I was recently allowed to share my thoughts on the developing role of industry leaders in response to the changes in the marketplace for recruits from Gen C ‘the Connected Generation’. Coincidentally I had just had ‘pushed’ at me by LinkedIn a report of an employee survey, and clearly, since LinkedIn knows my profile, and the people with whom I am connected, and it also knows in which groups I have an interest, then this survey must surely have been relevant to my opinion. I read it with interest…
The report featured the Glassdoor, Employees choice awards for 2014, ‘Top 50 Best Places to Work’. Apparently the researching team found that a handful of themes emerged among the most beloved companies. These were:
Mission: a sense of purpose in coming into work [People feel most satisfied with their work when they find it deeply meaningful]
Collegiality: working with awesome people
Challenging work: being stimulated by the work to be done [People want to expand their skill-sets on the way to ‘mastery’ – something mentioned in our own survey on ‘Leading the Connected Generation’]
Meaningful advancement: the promise of growth
Confidence in senior leaders: a sense of trust–and transparency–with management
So, people want to work on meaningful and challenging things, around other talented people, people want to have opportunities for advancement and recognition, and they want to have transparency from upper management. We’d heard much the same demands from ‘Gen C’ at each of our four ‘Leading the Connected Generation’ (LCG) conferences in 2013.
So, how many of these Top 50 are ‘industrial’ companies? I counted 5 contenders, but of these only 2 could claim the distinction of having genuinely ‘4D’ workplaces, a phrase by which we have come to recognise ourselves following the input to our Geneva conference by Roel Van Doren, European President of Emerson Process Management. (By the way 4D stands for dirty, dangerous, dull and distant for those who were wondering).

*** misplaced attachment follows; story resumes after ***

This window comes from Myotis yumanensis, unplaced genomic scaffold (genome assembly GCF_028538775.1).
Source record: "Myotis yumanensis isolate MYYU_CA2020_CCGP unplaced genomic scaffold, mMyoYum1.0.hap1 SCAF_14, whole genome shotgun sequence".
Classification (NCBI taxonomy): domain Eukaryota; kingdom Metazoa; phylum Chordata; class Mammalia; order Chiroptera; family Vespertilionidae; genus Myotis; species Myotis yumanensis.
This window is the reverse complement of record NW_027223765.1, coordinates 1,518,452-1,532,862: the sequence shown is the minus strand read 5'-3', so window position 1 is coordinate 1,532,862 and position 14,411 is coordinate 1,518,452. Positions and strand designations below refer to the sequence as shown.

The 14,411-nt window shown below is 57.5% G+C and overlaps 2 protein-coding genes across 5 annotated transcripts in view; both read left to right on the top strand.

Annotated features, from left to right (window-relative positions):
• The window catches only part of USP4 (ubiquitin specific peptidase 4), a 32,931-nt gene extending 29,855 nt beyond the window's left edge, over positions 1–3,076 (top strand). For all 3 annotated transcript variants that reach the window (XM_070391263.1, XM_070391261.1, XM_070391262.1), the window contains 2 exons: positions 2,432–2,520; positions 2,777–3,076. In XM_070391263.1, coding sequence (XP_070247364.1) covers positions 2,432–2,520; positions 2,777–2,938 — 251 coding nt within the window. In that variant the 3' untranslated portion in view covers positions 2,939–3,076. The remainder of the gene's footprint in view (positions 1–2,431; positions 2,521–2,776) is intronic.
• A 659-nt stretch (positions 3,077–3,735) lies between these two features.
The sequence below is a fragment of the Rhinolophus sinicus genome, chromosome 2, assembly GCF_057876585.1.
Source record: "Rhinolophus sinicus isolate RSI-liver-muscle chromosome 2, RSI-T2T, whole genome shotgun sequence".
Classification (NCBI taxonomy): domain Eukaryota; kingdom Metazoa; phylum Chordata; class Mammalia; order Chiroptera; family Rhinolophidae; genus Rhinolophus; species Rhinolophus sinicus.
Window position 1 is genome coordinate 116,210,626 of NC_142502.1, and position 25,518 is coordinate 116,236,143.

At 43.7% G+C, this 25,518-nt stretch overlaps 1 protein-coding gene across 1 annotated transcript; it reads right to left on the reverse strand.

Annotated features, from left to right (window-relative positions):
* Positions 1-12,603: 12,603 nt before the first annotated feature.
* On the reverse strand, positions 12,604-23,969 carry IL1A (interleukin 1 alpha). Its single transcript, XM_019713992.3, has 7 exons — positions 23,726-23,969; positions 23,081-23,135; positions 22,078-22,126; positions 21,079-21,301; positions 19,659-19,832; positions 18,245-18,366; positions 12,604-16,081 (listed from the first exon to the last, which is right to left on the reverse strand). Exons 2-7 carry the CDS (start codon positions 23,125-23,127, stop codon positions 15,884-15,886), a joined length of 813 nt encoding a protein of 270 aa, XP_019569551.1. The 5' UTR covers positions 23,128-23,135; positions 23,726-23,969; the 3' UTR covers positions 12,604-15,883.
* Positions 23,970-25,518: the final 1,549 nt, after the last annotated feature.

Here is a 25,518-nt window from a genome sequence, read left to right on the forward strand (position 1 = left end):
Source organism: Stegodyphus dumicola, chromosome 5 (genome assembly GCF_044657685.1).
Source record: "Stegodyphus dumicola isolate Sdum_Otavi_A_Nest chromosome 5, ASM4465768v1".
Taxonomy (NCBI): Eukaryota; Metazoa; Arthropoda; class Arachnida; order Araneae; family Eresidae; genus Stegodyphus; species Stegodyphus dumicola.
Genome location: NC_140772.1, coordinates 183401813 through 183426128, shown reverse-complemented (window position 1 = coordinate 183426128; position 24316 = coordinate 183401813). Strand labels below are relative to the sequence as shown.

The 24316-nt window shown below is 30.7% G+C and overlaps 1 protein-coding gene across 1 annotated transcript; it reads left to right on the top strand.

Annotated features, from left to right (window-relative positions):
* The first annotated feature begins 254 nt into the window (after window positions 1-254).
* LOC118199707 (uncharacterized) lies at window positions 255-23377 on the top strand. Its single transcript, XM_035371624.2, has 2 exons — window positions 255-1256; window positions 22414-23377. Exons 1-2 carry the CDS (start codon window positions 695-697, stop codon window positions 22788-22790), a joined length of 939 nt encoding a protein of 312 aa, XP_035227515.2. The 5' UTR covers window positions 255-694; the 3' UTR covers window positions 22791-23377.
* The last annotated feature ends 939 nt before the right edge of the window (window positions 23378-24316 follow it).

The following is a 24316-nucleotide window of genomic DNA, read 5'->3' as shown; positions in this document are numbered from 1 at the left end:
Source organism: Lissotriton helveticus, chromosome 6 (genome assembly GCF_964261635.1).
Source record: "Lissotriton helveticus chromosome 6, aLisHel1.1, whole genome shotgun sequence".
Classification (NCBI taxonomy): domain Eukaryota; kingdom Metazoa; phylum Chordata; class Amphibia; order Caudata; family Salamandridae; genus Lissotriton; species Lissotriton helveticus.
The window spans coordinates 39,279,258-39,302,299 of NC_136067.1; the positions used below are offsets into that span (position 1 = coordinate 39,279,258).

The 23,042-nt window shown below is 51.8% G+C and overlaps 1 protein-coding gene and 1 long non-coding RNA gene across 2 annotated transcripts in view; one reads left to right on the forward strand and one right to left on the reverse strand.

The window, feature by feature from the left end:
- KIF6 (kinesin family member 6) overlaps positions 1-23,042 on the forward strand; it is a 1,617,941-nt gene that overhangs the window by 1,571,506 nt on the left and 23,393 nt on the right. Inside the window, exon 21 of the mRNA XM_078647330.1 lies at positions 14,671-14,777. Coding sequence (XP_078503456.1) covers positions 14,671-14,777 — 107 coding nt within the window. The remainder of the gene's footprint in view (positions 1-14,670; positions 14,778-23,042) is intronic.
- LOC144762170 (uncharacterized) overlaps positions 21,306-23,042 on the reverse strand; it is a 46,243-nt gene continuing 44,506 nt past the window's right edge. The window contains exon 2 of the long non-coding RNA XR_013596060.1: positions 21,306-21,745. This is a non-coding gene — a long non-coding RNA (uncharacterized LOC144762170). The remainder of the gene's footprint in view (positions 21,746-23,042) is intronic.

One implication from this might be that Leaders in other companies and sectors have mastered the art of creating employee satisfaction better than those in our 4D industries, and remember, these employees want what Gen C wants – meaningful and challenging work surrounded by other talented people etc. etc..
The survey quoted one employee’s enthusiasm about her work “It blows my mind that with the push of a button we push out products that affect hundreds of millions of people. I can’t explain the fulfillment that gives me as an employee here.“
The italics are mine, and I was curious to know what she meant by ‘affect’? Could it be ‘cure’? or perhaps ‘clothe’? Maybe ‘feed’? or ‘shelter’? or ‘transport’? or ‘power’?
Passing through Brussels airport today I saw adverts from three giants of our industrial workplace. Did she work for ABB (strap line ‘power and productivity for a better world’), or perhaps Bayer (‘science for a better life’), maybe Umicore (‘Materials for a better life’ with one employee’s proud child declaring ‘my daddy helps us breathe cleaner air’)?
No…. This quote is apparently from a Vine for Android Software Engineer, Twitter.
A Google search showed me that the Vine software allows people who download the app (88 k of them, rating the app at 3.5 / 5) to ‘create short, beautiful looping videos in a simple and fun way for your friends and family to see’. In short, to ‘entertain’… And with the sort of publicity provided by such quotes about the ‘meaningful’ work they do, who could blame the brightest STEM (Science, Technology, Engineering and Mathematics) graduates from following this software engineer into the exciting careers offered by Twitter, Google, Intel and their like.
Our industrial companies’ marketing people clearly know their ‘meaningful’ messages. They stress the societal value of the company to appeal to stakeholders such as customers and investors. But it is Industry’s Leaders, at all levels in their organisations, who need to make these messages resonate with their employees so that they can express them with the same level of enthusiasm as Twitter’s software engineers.
What is the role of industry leaders in response to the changes in the marketplace for recruits from Gen C ‘the connected generation’? Well certainly one role is to make their, no our, industry as challenging and meaningful, no, as exciting, as the entertainment industry. So that it can attract the best recruits, to be surrounded by awesome people, then maybe, just maybe, the pipeline of their successors will continue to come from the same top drawer that they used to, and our industry will continue to provide us all with ‘…a better life’.